Geminids - The make-a-wish meteors before Christmas
December 07, 2019
They are named after the constellation Gemini: The Geminids always provide a beautiful meteor spectacle in mid-December. This year the nights from the 13th to the 14th and from the 14th to the 15th are particularly interesting: Up to 120 shooting stars per hour are can be seen making their way across the sky. Unfortunately during the best observing time the Moon is high up in the sky, so that about every three minutes a shooting star is visible.
The maximum of the Geminids thus falls on a weekend. If you are looking for the constellation Gemini in the sky, you will quickly find it: It is exactly where the Moon is these days. The two main stars of the twins will still be visible though: Castor and Pollux, a pair of twins known from Greek mythology. If you have a particularly clear sky, you may also be able to see chains of the other stars of the constellation pointing to the right.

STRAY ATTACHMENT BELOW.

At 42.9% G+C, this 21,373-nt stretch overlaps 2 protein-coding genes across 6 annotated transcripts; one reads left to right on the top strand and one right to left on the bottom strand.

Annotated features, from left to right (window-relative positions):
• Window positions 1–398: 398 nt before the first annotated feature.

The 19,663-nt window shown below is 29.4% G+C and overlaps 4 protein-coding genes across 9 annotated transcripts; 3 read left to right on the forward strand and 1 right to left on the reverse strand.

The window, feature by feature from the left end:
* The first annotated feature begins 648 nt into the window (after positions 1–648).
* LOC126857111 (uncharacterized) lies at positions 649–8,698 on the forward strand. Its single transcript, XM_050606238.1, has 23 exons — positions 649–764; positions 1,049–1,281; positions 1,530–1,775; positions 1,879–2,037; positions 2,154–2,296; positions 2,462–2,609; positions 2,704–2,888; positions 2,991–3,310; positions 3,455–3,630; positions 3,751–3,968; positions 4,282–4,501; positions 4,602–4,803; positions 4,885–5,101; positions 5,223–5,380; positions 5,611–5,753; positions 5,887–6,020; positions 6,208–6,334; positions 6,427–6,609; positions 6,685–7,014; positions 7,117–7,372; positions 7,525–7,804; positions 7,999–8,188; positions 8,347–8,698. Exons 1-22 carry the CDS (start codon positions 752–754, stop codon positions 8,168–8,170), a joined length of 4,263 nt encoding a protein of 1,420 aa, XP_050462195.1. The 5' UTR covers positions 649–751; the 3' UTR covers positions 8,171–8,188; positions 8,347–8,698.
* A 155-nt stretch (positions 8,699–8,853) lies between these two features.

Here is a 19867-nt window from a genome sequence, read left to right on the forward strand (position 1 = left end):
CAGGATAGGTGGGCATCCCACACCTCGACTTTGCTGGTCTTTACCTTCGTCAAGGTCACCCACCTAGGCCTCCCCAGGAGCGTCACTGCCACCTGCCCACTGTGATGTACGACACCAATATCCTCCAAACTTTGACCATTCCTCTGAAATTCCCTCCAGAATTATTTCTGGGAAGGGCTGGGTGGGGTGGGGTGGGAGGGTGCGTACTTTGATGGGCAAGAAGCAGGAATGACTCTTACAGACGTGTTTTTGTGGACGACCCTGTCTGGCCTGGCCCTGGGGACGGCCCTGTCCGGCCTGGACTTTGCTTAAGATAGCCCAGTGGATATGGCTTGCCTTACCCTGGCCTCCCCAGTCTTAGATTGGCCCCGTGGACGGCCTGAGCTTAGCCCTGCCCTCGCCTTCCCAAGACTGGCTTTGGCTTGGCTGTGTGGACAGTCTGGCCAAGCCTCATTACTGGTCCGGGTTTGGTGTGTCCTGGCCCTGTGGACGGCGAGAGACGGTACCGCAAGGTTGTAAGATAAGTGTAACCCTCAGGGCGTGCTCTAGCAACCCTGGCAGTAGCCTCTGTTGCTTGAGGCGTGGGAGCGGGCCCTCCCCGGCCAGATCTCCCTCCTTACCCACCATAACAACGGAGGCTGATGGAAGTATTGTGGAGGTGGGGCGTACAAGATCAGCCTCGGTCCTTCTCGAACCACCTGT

Back to the meteors: It looks as if they are coming from the constellation of twins, but this is only a perspective effect like a car ride through a snow shower. The reason for the increased occurrence of shooting stars is that Earth crosses a cosmic dust cloud that was probably left behind by the minor planet (3200) Phaethon - maybe this asteroid broke once and spread the debris on its orbit, which now enter Earth's atmosphere and brighten up as shooting stars.
In contrast to the better known Perseids in summer, observers do not have to waituntil after midnight to see most of the of the Geminid shooting stars. As soon as it gets dark, you can look for them. It is an advantage to look to the east then. Pro tip: Astronomers expect most shooting stars either in the night from the 13th to the 14th of December after midnight or in the late evening of the 14th of December - or in the time in between, but this would be daytime for us.